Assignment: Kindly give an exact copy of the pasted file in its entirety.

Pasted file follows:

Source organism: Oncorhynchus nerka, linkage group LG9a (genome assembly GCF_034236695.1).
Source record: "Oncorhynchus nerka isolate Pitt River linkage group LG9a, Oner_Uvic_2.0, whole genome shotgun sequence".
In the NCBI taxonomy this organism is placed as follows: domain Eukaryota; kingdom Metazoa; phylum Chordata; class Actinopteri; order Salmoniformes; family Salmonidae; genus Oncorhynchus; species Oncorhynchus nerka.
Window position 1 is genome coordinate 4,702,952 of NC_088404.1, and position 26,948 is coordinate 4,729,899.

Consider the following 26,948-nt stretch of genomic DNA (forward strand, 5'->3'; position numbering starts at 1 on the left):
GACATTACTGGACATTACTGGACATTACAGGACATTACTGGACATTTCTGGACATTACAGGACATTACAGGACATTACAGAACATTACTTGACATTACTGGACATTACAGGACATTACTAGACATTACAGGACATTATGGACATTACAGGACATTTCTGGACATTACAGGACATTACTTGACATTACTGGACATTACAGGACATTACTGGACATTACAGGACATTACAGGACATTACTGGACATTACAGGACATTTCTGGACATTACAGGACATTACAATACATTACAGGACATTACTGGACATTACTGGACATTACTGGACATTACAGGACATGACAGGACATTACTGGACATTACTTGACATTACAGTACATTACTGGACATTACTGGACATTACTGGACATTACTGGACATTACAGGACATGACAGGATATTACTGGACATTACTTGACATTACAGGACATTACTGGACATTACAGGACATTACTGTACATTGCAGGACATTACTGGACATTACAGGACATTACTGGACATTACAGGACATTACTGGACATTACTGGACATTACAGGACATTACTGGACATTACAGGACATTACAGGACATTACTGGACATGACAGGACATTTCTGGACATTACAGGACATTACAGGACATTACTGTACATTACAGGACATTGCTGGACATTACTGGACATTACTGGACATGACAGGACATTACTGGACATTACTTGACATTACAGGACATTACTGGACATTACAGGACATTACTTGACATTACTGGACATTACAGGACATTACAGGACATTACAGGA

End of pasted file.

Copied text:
Source organism: Oncorhynchus nerka, linkage group LG9a (genome assembly GCF_034236695.1).
Source record: "Oncorhynchus nerka isolate Pitt River linkage group LG9a, Oner_Uvic_2.0, whole genome shotgun sequence".
In the NCBI taxonomy this organism is placed as follows: domain Eukaryota; kingdom Metazoa; phylum Chordata; class Actinopteri; order Salmoniformes; family Salmonidae; genus Oncorhynchus; species Oncorhynchus nerka.
Window position 1 is genome coordinate 4,702,952 of NC_088404.1, and position 26,948 is coordinate 4,729,899.

Consider the following 26,948-nt stretch of genomic DNA (forward strand, 5'->3'; position numbering starts at 1 on the left):
GACATTACTGGACATTACTGGACATTACAGGACATTACTGGACATTTCTGGACATTACAGGACATTACAGGACATTACAGAACATTACTTGACATTACTGGACATTACAGGACATTACTAGACATTACAGGACATTATGGACATTACAGGACATTTCTGGACATTACAGGACATTACTTGACATTACTGGACATTACAGGACATTACTGGACATTACAGGACATTACAGGACATTACTGGACATTACAGGACATTTCTGGACATTACAGGACATTACAATACATTACAGGACATTACTGGACATTACTGGACATTACTGGACATTACAGGACATGACAGGACATTACTGGACATTACTTGACATTACAGTACATTACTGGACATTACTGGACATTACTGGACATTACTGGACATTACAGGACATGACAGGATATTACTGGACATTACTTGACATTACAGGACATTACTGGACATTACAGGACATTACTGTACATTGCAGGACATTACTGGACATTACAGGACATTACTGGACATTACAGGACATTACTGGACATTACTGGACATTACAGGACATTACTGGACATTACAGGACATTACAGGACATTACTGGACATGACAGGACATTTCTGGACATTACAGGACATTACAGGACATTACTGTACATTACAGGACATTGCTGGACATTACTGGACATTACTGGACATGACAGGACATTACTGGACATTACTTGACATTACAGGACATTACTGGACATTACAGGACATTACTTGACATTACTGGACATTACAGGACATTACAGGACATTACAGGA